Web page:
#16

Yeah, I think for my next batch this is how the recipe will go

1 cup soylent
2 tsp oil blend
1 tsp butter
1/4tsp (or the smallest amount you can get) Baking soda
1 tbsp Brown Sugar
2 tsp White sugar
Cinnamon to taste

Heat oven to 370 degrees and bake for 10-15 minutes (until they start to pull away form edges of pan and middle is no longer liquidy)


#17

Ah you’ve touched on something I haven’t tried but have been considering - combining BOTH brown & white sugar. I’ve only tried either/or. Apparently white will lead to a crispier result, so I think for a more "granola bar"or cookie-like result it might be the better choice. But then again a bit of both might yield an interesting result as well!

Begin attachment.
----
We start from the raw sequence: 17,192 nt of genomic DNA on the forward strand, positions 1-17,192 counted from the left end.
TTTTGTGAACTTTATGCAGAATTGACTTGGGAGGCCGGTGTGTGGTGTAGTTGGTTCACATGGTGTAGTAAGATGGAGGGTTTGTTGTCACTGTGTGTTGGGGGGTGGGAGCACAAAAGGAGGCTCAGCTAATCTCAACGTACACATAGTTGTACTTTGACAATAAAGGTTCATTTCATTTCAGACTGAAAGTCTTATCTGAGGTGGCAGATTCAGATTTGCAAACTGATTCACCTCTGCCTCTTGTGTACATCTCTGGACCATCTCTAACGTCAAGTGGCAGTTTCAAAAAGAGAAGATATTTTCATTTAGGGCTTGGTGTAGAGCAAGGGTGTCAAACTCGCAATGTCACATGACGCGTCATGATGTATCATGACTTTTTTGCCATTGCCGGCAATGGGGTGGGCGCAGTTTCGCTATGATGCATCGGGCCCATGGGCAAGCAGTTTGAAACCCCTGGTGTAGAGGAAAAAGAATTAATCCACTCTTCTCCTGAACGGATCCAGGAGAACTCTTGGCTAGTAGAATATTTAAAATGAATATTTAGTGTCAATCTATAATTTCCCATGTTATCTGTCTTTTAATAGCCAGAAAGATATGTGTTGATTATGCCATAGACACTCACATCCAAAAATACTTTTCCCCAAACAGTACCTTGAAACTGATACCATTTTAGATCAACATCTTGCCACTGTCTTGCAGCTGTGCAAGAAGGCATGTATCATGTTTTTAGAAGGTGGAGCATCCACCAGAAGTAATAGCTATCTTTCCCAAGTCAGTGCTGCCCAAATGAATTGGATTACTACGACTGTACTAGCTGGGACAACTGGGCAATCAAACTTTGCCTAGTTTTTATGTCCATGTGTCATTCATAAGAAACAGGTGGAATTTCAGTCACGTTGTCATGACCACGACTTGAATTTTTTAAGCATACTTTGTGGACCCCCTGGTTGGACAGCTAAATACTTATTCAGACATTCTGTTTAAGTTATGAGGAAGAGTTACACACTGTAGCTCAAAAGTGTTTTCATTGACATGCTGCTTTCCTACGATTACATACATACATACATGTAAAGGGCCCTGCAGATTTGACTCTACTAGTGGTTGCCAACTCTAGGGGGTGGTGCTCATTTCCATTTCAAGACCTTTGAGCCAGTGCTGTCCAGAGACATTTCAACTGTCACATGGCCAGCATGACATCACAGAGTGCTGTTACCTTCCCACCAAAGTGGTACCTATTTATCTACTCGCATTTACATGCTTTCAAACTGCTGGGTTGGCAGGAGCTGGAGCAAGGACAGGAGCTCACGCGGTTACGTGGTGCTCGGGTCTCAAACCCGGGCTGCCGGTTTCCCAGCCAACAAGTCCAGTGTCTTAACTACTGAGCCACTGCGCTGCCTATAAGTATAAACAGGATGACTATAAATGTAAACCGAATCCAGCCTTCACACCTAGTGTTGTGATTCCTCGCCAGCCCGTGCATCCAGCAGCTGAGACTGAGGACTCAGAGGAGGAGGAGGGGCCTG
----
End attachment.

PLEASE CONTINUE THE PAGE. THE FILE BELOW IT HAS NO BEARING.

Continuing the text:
I also found that a little cinnamon goes a very long way. I used only 1tsp in my snickerdoodle experiment and they came out nice & cinnamon-y. It was actually less than I had planned to use but something told me at 1 tsp, to stop. Potent stuff!


#18

Question:
1 cup soylent

  • liquid I assume. Does it include the oil that comes with it? Or, is
    that the “2 tsp oil blend”?

#19

nono not liquid. I’m sorry I mean to add 3 tbsp water in that recipe.


#20

Waitwaitwait, could we get this recipe in something like standard form? Like so:

Mix dry ingredients in a bowl:

  • 1C Soylent powder
  • 1/4t baking powder
  • 1T brown sugar
  • 2t white sugar
  • 1t cinnamon powder

Cut in liquids and mix to a dough:

  • 3T water
  • 2t Soylent oil blend
  • 1t butter (just one teaspoon?)

What quality of dough should this make, stiff?
Put into what size of pan?
Cook at 370deg for 10-15 minutes or until a toothpick comes out clean?